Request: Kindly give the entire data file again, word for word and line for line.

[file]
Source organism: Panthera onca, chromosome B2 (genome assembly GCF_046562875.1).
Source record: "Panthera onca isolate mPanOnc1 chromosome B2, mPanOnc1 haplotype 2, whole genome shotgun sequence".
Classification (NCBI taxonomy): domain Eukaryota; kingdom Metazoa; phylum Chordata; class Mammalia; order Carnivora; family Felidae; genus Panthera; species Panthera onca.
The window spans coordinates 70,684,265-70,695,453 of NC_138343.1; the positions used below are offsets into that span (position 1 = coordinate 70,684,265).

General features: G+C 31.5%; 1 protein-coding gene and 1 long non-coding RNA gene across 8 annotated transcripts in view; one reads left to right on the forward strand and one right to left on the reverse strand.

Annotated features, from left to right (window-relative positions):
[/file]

Source organism: Panthera onca, chromosome B2 (genome assembly GCF_046562875.1).
Source record: "Panthera onca isolate mPanOnc1 chromosome B2, mPanOnc1 haplotype 2, whole genome shotgun sequence".
Classification (NCBI taxonomy): domain Eukaryota; kingdom Metazoa; phylum Chordata; class Mammalia; order Carnivora; family Felidae; genus Panthera; species Panthera onca.
The window spans coordinates 70,684,265-70,695,453 of NC_138343.1; the positions used below are offsets into that span (position 1 = coordinate 70,684,265).

General features: G+C 31.5%; 1 protein-coding gene and 1 long non-coding RNA gene across 8 annotated transcripts in view; one reads left to right on the forward strand and one right to left on the reverse strand.

Annotated features, from left to right (window-relative positions):